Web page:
I have been watching the homeschool community from the gravel bar through several generations now and I have noticed that the “successful” parents stand out- not by their reactions but by their almost imperceptible movements...
We live in canoe country. Local summer past times include hanging out on a gravel bar under dramatic cliffs watching as tourists attempt to perfect the art before the eddies claim them. At the end of summer kids in snorkels turned treasure hunters compare their finds from below the most infamous “dump spots”. One year they even found an entire submerged canoe!
For first timers- the idea of paddling a canoe is captivating. Perhaps they think it will be like a rowing machine. Whatever the case- they go at it with a will. Many vigorous strokes on one side followed by several more on the other, and then back again. As they zigzag down the river bouncing from shore to shore, they are at the mercy of whatever happens to be in their path. Their gusto makes their trip less than pleasurable. A missing bit of information newbies should be informed of is that the person in the back of the canoe- is actually the person in charge. You steer from the back. Given this piece of knowledge, how many relationships could be less strained at the pickup point?
When, from the bank, we see an experienced pair we know it. Their movements are almost imperceptible. From the front a seemingly lazy dip here and there and from the back a steady drag, now on this side, now the other; or is it? Is that person in the back doing anything at all? They glide down the center of the river ready to hit the V of the white water head on. Their calculated movements allow them calm awareness enabling them to see what is ahead and be prepared for it, be it a sunken log, a snag from overhead or a shoal. Their canoe stays upright, and they enjoy their float.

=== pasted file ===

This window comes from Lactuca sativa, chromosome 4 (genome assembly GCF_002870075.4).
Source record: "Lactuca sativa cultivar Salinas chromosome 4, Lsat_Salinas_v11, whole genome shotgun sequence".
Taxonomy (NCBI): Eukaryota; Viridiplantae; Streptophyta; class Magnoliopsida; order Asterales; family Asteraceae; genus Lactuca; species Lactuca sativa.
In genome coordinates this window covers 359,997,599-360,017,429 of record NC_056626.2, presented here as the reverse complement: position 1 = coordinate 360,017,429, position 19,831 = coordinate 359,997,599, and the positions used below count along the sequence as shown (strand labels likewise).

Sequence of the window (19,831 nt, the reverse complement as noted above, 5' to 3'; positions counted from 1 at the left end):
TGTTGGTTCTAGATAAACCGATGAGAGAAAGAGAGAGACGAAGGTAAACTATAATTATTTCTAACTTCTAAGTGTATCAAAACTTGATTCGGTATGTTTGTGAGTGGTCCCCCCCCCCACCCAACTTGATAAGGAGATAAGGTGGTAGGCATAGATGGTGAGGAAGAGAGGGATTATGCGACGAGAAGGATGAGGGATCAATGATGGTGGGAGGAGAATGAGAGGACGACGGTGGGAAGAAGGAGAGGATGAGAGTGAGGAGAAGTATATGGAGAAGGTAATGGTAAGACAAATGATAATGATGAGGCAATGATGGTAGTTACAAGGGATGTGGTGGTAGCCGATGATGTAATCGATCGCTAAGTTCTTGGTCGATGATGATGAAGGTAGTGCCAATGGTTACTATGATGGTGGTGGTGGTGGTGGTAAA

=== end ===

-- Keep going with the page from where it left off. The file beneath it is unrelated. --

Raising kids is a bit like paddling a canoe. I see some parents who are dramatic paddlers! Exaggerated voices and gestures; laying down the law, as it were, with boisterous enthusiasm. Infractions are dealt with in the same dramatic way. Head wagging and finger waving may or may not be part of the routine – but would definitely fit the mood. Whatever rumor is in the air about the current “corrupting influence” is discussed loudly and emphatically. Like the submerged log in the river- THIS is something that must be avoided at all costs. But do their vigorous strokes, in the end, compromise their canoe?
I have been watching the homeschool community from the gravel bar through several generations now and I have noticed that the “successful” parents stand out- not by their reactions but by their almost imperceptible movements. (Are they doing anything at all?) I have tried to copy their technique as I have guided our canoe down the river of life. With two kids stepping out at the pickup point I want to share what I have seen work.
Calm confidence as you set out is crucial.
“We are going to make it.”
“We won’t anticipate the worst and be tense and thus overreact.”
“We will have a different outcome than some of the others, because we are willing to be different than some of the others.”